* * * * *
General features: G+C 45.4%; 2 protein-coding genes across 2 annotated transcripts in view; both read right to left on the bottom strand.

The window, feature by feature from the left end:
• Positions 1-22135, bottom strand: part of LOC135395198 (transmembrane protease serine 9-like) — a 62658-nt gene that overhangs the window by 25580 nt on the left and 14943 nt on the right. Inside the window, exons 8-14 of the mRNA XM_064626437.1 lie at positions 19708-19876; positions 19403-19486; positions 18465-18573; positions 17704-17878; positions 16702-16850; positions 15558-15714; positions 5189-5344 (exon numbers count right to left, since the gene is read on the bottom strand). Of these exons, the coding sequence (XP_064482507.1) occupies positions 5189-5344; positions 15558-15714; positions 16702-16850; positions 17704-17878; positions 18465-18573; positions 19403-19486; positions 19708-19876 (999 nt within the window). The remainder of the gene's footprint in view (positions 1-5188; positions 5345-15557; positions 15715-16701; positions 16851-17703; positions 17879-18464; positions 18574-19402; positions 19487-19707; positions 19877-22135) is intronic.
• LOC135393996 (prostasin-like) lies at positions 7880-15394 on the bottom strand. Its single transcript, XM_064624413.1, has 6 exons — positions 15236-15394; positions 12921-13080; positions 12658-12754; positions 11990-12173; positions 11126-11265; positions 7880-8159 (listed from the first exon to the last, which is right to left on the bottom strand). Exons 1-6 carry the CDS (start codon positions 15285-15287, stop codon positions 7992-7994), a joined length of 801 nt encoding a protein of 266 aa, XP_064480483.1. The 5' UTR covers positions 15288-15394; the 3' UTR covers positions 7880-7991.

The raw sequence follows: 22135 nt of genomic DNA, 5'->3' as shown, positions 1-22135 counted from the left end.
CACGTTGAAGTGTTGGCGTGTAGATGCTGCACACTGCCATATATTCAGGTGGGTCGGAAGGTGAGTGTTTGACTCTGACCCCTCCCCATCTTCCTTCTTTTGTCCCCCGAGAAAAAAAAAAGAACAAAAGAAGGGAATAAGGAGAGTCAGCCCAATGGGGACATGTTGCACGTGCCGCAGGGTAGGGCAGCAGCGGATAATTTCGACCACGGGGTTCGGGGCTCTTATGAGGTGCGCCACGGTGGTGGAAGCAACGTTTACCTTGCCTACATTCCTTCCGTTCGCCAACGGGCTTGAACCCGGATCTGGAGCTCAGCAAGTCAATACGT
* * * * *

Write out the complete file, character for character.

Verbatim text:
General features: G+C 45.4%; 2 protein-coding genes across 2 annotated transcripts in view; both read right to left on the bottom strand.

The window, feature by feature from the left end:
• Positions 1-22135, bottom strand: part of LOC135395198 (transmembrane protease serine 9-like) — a 62658-nt gene that overhangs the window by 25580 nt on the left and 14943 nt on the right. Inside the window, exons 8-14 of the mRNA XM_064626437.1 lie at positions 19708-19876; positions 19403-19486; positions 18465-18573; positions 17704-17878; positions 16702-16850; positions 15558-15714; positions 5189-5344 (exon numbers count right to left, since the gene is read on the bottom strand). Of these exons, the coding sequence (XP_064482507.1) occupies positions 5189-5344; positions 15558-15714; positions 16702-16850; positions 17704-17878; positions 18465-18573; positions 19403-19486; positions 19708-19876 (999 nt within the window). The remainder of the gene's footprint in view (positions 1-5188; positions 5345-15557; positions 15715-16701; positions 16851-17703; positions 17879-18464; positions 18574-19402; positions 19487-19707; positions 19877-22135) is intronic.
• LOC135393996 (prostasin-like) lies at positions 7880-15394 on the bottom strand. Its single transcript, XM_064624413.1, has 6 exons — positions 15236-15394; positions 12921-13080; positions 12658-12754; positions 11990-12173; positions 11126-11265; positions 7880-8159 (listed from the first exon to the last, which is right to left on the bottom strand). Exons 1-6 carry the CDS (start codon positions 15285-15287, stop codon positions 7992-7994), a joined length of 801 nt encoding a protein of 266 aa, XP_064480483.1. The 5' UTR covers positions 15288-15394; the 3' UTR covers positions 7880-7991.

The raw sequence follows: 22135 nt of genomic DNA, 5'->3' as shown, positions 1-22135 counted from the left end.
CACGTTGAAGTGTTGGCGTGTAGATGCTGCACACTGCCATATATTCAGGTGGGTCGGAAGGTGAGTGTTTGACTCTGACCCCTCCCCATCTTCCTTCTTTTGTCCCCCGAGAAAAAAAAAAGAACAAAAGAAGGGAATAAGGAGAGTCAGCCCAATGGGGACATGTTGCACGTGCCGCAGGGTAGGGCAGCAGCGGATAATTTCGACCACGGGGTTCGGGGCTCTTATGAGGTGCGCCACGGTGGTGGAAGCAACGTTTACCTTGCCTACATTCCTTCCGTTCGCCAACGGGCTTGAACCCGGATCTGGAGCTCAGCAAGTCAATACGT